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Abstract

This Essay describes, critiques, and attempts to reform the role of fault in the defense of qualified immunity. It first argues, in Part I, that the defense does not properly assess fault because it immunizes persons who are at fault and holds liable persons who are not. The chief cause of this problem is that the defense is focused on an exceedingly narrow source of law: appellate judicial opinions. Appellate opinions are, not surprisingly, rarely read by government officers and, even when their substance is communicated to officers, they only comprise one of many factors that affect the blameworthiness of an officer.

Given that fault can often be assessed outside the context of appellate judicial opinions, the Essay then begins to sketch in Part II two different ways in which this assessment could occur. Neither approach, however, is fully satisfying. One approach would be to base qualified immunity on an officer’s adherence to clearly established state law as well as federal law. This approach is appealing because it embraces clearly established law from multiple sources and dispenses with the unrealistic assumption that our sense of fault is only tied to appellate judicial opinions addressing federal constitutional law. Yet this approach is also troublesome because it still leaves fault incompletely assessed in certain cases. Additionally, the approach will be difficult to implement and impinge on traditional state prerogatives regarding the maintenance and operation of state law.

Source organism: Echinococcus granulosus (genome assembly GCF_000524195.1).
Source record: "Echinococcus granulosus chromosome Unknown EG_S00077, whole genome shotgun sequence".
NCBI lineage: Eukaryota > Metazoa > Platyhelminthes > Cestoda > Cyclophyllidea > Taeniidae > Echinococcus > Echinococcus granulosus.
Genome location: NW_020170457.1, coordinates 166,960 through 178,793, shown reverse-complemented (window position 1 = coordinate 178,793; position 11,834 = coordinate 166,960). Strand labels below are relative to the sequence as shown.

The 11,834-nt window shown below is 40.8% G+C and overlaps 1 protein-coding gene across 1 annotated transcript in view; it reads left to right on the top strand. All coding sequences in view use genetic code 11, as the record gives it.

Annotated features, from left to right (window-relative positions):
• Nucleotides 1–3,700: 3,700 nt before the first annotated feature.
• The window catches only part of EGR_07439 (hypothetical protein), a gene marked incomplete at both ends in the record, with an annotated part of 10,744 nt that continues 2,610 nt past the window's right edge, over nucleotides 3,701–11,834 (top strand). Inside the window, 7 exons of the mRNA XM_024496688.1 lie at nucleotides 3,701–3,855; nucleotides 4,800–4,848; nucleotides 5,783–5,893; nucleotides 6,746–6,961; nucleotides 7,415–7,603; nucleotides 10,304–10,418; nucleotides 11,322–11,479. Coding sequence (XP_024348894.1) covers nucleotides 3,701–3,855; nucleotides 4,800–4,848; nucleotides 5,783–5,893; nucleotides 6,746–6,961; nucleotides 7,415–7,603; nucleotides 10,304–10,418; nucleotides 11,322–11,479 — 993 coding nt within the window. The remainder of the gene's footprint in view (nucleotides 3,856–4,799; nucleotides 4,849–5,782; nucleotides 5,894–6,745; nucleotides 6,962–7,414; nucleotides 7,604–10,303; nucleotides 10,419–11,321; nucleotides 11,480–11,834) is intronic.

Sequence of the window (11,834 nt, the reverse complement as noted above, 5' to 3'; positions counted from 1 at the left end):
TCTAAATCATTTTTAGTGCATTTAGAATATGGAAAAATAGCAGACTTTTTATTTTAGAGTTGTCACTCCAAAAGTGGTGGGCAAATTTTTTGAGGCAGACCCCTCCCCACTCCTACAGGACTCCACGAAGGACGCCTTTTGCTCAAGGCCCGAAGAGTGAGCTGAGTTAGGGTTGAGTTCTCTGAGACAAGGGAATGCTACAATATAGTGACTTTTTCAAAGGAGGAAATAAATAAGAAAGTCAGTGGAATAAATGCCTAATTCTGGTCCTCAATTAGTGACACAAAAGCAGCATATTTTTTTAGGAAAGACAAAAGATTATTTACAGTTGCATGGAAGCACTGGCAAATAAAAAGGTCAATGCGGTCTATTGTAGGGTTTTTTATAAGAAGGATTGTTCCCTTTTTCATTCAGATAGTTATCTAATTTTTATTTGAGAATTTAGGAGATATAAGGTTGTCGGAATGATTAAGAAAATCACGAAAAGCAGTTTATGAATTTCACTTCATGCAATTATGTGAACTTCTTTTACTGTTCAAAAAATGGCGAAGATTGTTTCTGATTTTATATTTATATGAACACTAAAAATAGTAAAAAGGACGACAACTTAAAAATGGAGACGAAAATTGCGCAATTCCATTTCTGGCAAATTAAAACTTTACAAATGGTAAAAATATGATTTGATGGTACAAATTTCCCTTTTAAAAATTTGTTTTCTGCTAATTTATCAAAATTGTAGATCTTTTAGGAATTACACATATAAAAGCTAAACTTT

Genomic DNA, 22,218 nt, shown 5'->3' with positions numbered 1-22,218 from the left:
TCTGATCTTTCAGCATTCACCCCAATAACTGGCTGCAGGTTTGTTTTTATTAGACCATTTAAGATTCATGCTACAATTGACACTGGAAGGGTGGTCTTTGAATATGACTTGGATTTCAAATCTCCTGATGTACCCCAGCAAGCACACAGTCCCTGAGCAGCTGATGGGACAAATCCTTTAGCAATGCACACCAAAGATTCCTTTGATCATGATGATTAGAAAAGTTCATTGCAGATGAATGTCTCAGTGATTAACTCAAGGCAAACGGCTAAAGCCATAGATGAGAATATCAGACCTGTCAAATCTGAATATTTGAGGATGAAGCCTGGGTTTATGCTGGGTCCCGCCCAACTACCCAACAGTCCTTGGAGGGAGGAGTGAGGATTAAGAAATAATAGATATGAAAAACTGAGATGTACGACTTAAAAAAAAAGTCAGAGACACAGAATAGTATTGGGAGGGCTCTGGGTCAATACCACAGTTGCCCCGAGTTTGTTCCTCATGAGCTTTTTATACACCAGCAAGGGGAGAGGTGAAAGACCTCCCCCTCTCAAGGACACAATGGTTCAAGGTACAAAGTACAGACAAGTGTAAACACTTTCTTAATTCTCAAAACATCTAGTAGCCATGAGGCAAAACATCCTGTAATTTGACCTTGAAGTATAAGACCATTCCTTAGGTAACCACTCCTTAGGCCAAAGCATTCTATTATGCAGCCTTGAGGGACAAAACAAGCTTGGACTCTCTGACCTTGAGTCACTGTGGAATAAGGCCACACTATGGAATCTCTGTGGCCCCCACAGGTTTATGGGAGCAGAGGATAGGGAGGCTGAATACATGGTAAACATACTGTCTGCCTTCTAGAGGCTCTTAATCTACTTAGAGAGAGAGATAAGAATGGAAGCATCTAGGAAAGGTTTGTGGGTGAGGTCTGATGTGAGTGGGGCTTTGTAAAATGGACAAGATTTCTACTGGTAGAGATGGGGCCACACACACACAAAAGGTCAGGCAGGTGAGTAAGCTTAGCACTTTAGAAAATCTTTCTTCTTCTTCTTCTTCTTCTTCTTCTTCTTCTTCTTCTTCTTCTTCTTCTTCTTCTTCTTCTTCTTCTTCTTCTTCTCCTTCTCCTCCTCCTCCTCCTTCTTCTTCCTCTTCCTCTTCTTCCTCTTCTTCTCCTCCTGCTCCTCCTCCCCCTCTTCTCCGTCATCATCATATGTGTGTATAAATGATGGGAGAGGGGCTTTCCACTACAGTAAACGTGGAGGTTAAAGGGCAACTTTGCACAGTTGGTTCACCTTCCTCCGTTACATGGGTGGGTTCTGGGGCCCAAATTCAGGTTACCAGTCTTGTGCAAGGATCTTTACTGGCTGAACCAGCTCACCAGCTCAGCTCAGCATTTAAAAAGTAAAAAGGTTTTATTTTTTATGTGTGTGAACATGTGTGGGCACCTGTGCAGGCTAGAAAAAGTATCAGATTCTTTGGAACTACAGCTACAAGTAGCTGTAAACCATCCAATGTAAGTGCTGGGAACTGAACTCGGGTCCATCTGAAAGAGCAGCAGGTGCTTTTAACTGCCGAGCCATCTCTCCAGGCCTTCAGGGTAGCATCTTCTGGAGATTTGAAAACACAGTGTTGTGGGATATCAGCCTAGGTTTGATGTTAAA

Given the problems with this approach, the Essay takes up another alternative in Part III. Under this approach, an officer’s immunity from damages in a constitutional tort action would turn on her actual knowledge of federal unconstitutionality or her compliance with the standard of care prevailing in the officer’s department or agency. This approach is attractive because it more closely tracks the blameworthiness of the officer as traditionally understood in criminal and tort law. In addition, the approach is attractive because it may create strong incentives for departmental self-assessment and reform. Yet this approach is also flawed in that it may also create incentives cutting in the other direction—such as incentives to cut back on policy and training. Another problem with this approach is that its benefits will mostly be confined to constitutional tort actions against state officers working for local governments. When it comes to officers working for the state-wide agencies and the federal government, the benefits may not apply with equal force.

Given that neither of these two approaches to reforming qualified immunity is sufficiently compelling, I briefly explain in a conclusion that, however qualified immunity might be reformed (or even if it remains the same), the perceived fault (or lack of fault) of the officer can never support the entire defense without sacrificing instrumental goals or causing other problems. The task facing reformers, therefore, is how to balance the law’s traditional concern with fault against policy concerns that inevitably invade any body of judge-made law.

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